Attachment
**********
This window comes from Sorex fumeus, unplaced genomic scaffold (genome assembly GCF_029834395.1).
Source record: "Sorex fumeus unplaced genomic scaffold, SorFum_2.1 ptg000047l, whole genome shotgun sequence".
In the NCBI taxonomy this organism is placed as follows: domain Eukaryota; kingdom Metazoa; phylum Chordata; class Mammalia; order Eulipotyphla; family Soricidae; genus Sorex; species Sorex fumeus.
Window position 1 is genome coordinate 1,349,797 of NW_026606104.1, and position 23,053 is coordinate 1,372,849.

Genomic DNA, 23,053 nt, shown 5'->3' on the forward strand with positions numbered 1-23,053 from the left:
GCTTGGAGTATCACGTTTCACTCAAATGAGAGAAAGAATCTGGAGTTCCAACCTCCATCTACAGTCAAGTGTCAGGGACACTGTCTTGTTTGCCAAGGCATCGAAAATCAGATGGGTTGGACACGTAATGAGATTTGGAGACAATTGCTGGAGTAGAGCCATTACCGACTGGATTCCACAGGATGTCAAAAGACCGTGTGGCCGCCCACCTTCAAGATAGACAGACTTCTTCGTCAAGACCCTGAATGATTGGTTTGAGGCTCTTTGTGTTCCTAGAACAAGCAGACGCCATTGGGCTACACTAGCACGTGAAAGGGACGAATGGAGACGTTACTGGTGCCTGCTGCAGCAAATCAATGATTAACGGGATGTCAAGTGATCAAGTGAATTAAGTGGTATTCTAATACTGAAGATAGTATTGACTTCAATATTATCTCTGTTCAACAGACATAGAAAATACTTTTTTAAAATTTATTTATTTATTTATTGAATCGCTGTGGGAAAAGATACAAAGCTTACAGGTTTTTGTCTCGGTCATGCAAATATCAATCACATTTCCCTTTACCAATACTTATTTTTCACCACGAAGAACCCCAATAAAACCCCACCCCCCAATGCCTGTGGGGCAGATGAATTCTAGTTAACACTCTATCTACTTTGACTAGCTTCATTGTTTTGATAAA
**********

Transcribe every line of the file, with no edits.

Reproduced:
This window comes from Sorex fumeus, unplaced genomic scaffold (genome assembly GCF_029834395.1).
Source record: "Sorex fumeus unplaced genomic scaffold, SorFum_2.1 ptg000047l, whole genome shotgun sequence".
In the NCBI taxonomy this organism is placed as follows: domain Eukaryota; kingdom Metazoa; phylum Chordata; class Mammalia; order Eulipotyphla; family Soricidae; genus Sorex; species Sorex fumeus.
Window position 1 is genome coordinate 1,349,797 of NW_026606104.1, and position 23,053 is coordinate 1,372,849.

Genomic DNA, 23,053 nt, shown 5'->3' on the forward strand with positions numbered 1-23,053 from the left:
GCTTGGAGTATCACGTTTCACTCAAATGAGAGAAAGAATCTGGAGTTCCAACCTCCATCTACAGTCAAGTGTCAGGGACACTGTCTTGTTTGCCAAGGCATCGAAAATCAGATGGGTTGGACACGTAATGAGATTTGGAGACAATTGCTGGAGTAGAGCCATTACCGACTGGATTCCACAGGATGTCAAAAGACCGTGTGGCCGCCCACCTTCAAGATAGACAGACTTCTTCGTCAAGACCCTGAATGATTGGTTTGAGGCTCTTTGTGTTCCTAGAACAAGCAGACGCCATTGGGCTACACTAGCACGTGAAAGGGACGAATGGAGACGTTACTGGTGCCTGCTGCAGCAAATCAATGATTAACGGGATGTCAAGTGATCAAGTGAATTAAGTGGTATTCTAATACTGAAGATAGTATTGACTTCAATATTATCTCTGTTCAACAGACATAGAAAATACTTTTTTAAAATTTATTTATTTATTTATTGAATCGCTGTGGGAAAAGATACAAAGCTTACAGGTTTTTGTCTCGGTCATGCAAATATCAATCACATTTCCCTTTACCAATACTTATTTTTCACCACGAAGAACCCCAATAAAACCCCACCCCCCAATGCCTGTGGGGCAGATGAATTCTAGTTAACACTCTATCTACTTTGACTAGCTTCATTGTTTTGATAAA